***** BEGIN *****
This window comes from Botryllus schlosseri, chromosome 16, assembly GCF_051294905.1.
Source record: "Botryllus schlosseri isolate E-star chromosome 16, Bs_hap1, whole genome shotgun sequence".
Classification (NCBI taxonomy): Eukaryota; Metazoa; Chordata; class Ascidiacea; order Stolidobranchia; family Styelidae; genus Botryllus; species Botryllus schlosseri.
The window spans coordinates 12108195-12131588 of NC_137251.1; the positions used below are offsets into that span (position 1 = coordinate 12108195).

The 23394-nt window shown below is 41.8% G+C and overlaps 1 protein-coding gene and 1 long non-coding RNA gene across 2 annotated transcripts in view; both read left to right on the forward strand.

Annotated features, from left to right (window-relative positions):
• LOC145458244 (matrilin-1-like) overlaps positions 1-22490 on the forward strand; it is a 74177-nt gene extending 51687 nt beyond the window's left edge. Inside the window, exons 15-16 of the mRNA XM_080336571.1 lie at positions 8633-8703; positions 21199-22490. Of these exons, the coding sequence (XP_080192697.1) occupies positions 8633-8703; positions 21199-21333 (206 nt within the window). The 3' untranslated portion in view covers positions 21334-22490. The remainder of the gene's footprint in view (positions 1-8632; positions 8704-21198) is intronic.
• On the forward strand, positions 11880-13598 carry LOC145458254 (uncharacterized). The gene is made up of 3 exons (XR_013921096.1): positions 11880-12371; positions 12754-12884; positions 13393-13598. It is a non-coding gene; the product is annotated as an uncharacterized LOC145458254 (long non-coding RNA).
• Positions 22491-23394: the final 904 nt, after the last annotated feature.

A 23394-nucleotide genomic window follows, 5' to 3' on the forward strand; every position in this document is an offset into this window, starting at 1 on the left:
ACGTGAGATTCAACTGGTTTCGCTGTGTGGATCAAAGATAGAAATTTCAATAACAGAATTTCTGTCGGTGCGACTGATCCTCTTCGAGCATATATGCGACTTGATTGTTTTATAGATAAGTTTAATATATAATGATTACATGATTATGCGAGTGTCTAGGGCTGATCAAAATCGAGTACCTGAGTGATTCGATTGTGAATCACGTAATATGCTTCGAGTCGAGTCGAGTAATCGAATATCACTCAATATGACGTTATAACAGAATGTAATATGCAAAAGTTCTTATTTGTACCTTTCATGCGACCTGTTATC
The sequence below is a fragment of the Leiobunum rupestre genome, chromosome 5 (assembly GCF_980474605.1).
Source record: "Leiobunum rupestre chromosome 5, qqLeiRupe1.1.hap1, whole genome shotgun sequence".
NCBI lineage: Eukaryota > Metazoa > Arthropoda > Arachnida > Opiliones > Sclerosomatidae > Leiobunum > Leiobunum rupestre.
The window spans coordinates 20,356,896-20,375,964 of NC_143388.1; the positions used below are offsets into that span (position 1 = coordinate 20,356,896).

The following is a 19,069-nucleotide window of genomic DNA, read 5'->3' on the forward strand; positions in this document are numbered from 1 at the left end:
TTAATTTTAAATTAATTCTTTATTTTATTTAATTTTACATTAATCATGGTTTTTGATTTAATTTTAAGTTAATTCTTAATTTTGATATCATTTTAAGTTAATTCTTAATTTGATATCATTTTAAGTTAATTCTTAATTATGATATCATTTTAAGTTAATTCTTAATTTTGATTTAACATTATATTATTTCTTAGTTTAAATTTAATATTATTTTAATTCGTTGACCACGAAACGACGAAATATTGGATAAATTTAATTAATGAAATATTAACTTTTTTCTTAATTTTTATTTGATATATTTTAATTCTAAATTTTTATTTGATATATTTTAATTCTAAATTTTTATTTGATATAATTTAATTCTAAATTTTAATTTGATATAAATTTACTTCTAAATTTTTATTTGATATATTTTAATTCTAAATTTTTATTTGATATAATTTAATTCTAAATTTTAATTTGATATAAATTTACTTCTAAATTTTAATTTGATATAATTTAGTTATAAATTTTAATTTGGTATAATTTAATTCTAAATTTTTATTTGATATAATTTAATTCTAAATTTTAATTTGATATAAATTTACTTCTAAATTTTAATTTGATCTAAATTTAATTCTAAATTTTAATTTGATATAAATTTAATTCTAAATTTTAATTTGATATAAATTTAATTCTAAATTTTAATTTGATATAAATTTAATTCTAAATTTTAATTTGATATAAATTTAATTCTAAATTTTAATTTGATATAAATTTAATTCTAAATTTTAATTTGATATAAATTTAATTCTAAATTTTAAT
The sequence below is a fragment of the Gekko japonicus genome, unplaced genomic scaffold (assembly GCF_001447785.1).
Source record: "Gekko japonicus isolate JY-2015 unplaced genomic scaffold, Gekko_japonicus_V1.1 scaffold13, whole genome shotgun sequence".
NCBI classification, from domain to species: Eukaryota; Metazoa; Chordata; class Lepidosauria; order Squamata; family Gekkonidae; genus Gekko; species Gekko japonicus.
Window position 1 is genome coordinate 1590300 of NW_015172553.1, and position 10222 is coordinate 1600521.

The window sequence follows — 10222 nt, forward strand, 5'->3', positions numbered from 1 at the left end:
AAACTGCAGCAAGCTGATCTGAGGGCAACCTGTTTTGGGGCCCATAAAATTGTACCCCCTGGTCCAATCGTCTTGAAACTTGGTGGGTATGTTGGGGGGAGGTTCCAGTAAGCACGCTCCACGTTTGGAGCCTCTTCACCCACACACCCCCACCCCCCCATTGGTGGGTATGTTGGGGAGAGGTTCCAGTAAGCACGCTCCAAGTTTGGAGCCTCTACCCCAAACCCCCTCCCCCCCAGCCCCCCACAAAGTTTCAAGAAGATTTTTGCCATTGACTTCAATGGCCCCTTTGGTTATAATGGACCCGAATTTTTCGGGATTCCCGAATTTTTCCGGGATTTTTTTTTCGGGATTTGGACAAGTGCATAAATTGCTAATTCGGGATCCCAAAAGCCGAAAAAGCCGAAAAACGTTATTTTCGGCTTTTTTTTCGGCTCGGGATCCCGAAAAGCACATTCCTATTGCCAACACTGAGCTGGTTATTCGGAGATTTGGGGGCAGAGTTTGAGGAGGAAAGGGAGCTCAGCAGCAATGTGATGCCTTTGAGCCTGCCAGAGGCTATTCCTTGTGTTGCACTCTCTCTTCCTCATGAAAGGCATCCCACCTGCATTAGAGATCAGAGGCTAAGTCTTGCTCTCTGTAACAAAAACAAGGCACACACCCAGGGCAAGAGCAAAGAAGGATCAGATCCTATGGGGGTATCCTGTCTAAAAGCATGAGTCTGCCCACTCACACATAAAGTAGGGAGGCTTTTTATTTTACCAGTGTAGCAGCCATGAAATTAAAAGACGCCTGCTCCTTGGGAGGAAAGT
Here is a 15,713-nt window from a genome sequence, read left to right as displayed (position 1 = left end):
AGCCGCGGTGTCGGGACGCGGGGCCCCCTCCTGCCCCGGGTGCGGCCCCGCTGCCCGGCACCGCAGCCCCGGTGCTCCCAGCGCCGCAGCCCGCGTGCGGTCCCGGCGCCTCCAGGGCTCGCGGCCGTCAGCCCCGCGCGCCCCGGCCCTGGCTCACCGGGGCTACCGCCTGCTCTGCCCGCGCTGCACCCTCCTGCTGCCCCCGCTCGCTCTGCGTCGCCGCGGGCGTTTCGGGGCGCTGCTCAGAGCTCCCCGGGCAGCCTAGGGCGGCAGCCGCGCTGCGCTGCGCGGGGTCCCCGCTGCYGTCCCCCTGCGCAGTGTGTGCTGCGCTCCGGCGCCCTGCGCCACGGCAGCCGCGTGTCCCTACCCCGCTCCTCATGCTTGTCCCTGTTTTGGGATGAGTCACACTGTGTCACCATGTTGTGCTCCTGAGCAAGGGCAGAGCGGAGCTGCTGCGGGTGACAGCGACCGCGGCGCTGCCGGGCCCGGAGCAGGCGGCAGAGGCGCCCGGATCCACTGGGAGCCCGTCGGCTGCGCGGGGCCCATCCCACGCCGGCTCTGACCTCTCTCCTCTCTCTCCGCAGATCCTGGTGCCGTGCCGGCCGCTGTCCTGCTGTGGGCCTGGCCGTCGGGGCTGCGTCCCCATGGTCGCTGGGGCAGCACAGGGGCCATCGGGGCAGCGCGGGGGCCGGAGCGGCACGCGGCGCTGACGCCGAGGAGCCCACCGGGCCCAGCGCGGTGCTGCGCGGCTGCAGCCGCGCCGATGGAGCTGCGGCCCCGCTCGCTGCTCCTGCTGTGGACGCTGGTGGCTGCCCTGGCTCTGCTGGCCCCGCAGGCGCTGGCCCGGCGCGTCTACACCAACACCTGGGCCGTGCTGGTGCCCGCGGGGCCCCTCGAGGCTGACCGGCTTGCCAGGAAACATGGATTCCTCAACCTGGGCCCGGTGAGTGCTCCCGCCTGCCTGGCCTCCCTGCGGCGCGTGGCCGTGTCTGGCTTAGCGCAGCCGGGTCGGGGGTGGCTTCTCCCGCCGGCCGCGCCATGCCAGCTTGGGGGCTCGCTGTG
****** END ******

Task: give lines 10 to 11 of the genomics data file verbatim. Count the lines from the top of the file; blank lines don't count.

A 23394-nucleotide genomic window follows, 5' to 3' on the forward strand; every position in this document is an offset into this window, starting at 1 on the left:
ACGTGAGATTCAACTGGTTTCGCTGTGTGGATCAAAGATAGAAATTTCAATAACAGAATTTCTGTCGGTGCGACTGATCCTCTTCGAGCATATATGCGACTTGATTGTTTTATAGATAAGTTTAATATATAATGATTACATGATTATGCGAGTGTCTAGGGCTGATCAAAATCGAGTACCTGAGTGATTCGATTGTGAATCACGTAATATGCTTCGAGTCGAGTCGAGTAATCGAATATCACTCAATATGACGTTATAACAGAATGTAATATGCAAAAGTTCTTATTTGTACCTTTCATGCGACCTGTTATC